A beautiful reminder to hold on tight and never let go. I have a friend who’s son took his own life at thirteen. She writes about her loss, still fresh after just eight months, and my heart aches for her so. I shed a torrent of tears every time I read her posts, but I know my tears pale by comparison to the river she has shed. Bravo for your own reawakening to the precious gift of our children whom we sometimes take for granted.

  29. datovoxo says:

    I myself have gone through this with my nephew.
    This leaves me speechless. godbless your beautiful family.

  30. T. Dawn says:

    That was incredibly gripping. What a great job you did describing the moment and the emotions wrapped up in it. Those “stepping on the shoelaces” moments are beautiful things and have a way of changing you. Kids are insane and drive us nuts but when something like that happens…wow…is puts it all in to perspective. Congrats on being Freshly Pressed!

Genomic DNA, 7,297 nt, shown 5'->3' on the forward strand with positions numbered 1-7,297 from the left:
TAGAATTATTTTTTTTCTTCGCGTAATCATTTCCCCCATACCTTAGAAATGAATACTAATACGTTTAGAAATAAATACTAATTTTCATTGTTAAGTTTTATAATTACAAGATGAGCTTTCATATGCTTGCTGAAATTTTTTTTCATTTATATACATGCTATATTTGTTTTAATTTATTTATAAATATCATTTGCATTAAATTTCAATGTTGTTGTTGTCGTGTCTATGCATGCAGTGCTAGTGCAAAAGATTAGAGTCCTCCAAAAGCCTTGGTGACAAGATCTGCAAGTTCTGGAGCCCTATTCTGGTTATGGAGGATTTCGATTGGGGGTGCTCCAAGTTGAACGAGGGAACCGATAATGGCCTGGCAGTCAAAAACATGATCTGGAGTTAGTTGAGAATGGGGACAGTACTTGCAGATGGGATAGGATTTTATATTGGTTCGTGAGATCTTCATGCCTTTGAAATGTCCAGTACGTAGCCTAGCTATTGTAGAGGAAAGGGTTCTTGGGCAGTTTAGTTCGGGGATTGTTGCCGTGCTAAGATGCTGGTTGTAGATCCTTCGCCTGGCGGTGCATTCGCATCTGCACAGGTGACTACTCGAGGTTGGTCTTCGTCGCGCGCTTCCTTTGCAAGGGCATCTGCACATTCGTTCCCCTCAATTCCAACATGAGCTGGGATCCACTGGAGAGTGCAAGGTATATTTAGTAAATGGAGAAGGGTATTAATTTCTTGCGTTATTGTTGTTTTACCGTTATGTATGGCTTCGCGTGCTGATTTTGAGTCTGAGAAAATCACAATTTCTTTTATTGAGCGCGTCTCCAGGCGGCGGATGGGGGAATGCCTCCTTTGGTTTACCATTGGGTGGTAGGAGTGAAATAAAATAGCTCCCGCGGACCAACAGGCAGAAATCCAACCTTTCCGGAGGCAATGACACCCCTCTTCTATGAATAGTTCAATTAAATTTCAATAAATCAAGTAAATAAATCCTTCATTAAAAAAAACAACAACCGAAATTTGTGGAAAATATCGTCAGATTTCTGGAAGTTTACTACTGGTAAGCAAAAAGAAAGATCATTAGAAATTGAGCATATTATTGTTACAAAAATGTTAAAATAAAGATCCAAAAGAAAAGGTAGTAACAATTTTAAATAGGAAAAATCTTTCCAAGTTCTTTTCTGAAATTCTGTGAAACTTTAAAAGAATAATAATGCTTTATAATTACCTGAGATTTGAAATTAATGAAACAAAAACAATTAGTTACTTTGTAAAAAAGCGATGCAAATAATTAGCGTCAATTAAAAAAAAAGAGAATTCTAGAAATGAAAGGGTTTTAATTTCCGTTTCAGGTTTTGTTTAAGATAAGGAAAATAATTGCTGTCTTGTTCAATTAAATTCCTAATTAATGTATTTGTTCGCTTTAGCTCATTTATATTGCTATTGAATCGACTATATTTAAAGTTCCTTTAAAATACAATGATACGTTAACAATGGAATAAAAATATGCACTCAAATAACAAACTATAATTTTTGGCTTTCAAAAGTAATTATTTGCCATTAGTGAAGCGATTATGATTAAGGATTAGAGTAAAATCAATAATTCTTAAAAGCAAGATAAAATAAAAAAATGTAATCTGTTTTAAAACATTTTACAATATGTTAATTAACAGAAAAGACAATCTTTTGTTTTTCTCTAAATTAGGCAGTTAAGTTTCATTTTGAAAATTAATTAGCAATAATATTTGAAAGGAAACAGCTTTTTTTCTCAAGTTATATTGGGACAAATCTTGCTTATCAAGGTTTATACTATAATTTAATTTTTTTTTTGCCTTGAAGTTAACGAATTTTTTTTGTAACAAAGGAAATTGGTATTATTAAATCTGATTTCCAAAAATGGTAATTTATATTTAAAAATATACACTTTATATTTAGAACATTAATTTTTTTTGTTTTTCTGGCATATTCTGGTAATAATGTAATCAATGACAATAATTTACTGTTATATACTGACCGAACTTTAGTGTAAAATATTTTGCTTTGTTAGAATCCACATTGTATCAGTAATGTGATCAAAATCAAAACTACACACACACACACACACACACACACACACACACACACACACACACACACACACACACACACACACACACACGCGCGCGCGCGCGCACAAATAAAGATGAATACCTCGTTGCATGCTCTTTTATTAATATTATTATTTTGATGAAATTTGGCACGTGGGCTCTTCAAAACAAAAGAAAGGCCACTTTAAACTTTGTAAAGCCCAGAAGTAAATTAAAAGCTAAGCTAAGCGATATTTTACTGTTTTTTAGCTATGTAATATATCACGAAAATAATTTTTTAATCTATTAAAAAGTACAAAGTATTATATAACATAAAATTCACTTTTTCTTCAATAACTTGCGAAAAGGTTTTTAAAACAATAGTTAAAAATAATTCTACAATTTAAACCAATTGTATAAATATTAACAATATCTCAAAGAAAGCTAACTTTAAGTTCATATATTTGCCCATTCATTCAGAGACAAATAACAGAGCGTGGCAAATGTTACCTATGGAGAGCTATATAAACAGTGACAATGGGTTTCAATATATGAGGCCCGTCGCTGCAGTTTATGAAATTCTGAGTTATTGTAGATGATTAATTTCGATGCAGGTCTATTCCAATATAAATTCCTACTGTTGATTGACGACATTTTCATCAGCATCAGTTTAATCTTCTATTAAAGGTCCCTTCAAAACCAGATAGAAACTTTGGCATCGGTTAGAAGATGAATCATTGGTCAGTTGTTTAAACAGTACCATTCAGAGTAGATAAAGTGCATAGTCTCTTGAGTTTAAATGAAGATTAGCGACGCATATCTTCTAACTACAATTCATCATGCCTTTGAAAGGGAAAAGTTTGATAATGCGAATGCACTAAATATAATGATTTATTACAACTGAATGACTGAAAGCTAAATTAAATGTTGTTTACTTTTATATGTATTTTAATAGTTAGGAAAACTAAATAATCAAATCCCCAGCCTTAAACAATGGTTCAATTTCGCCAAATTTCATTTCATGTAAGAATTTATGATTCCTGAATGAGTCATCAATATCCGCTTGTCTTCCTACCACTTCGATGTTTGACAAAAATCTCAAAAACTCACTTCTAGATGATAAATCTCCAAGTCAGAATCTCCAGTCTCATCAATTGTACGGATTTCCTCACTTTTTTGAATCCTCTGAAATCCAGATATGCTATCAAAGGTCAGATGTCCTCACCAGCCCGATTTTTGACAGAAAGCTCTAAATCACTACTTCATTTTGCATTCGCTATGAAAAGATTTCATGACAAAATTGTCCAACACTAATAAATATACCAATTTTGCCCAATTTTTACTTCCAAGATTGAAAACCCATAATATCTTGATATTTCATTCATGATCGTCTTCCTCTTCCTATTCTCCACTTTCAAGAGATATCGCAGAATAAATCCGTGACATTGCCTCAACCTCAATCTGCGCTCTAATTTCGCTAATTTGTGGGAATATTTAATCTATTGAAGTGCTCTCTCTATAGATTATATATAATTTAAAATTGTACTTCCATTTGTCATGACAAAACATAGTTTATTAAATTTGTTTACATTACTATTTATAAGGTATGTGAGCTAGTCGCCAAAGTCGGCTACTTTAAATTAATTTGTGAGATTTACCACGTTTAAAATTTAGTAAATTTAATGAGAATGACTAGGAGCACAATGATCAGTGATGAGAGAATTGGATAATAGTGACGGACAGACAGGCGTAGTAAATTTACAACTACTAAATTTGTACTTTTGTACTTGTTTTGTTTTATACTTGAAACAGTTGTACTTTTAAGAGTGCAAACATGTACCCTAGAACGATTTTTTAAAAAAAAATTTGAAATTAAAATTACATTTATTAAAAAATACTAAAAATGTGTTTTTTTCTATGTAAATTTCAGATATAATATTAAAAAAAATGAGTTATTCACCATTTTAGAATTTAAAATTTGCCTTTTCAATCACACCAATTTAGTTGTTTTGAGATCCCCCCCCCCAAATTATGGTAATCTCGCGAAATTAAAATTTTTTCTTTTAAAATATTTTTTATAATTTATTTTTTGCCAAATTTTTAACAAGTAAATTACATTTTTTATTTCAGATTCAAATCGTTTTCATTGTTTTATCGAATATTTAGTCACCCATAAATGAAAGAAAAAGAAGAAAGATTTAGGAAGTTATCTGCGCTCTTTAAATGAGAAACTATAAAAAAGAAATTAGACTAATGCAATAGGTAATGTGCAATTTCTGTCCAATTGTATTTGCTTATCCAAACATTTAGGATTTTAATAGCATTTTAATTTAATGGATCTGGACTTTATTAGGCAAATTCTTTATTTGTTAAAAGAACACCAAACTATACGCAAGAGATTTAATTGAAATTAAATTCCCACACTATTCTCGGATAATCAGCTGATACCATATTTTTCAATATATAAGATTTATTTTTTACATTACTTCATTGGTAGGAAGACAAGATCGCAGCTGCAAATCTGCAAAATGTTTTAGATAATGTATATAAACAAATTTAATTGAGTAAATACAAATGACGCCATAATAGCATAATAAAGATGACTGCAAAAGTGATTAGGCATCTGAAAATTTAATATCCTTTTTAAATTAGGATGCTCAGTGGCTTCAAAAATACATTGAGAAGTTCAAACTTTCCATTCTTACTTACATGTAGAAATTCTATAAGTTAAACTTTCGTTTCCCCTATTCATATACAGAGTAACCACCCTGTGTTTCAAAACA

31. Michelle says:

    I felt like I was there with you, thank God every one is okay! You’re writing is truly emotional and gripping.

  32. Oh my goodness, I was literally holding my breath! It amazes me how quickly something like that can happen! Thank God your beautiful little guy is safe and sound! AND, that he has a wonderful daddy who loves him and keeps him safe!!

  33. Kylie says:

    It is so hard just to keep them alive, sometimes, and they are so oblivious.

  34. Vikera says:

    My heart is racing. Once you’re a parent, you can never feel secure. Sigh. Thank goodness he’s okay.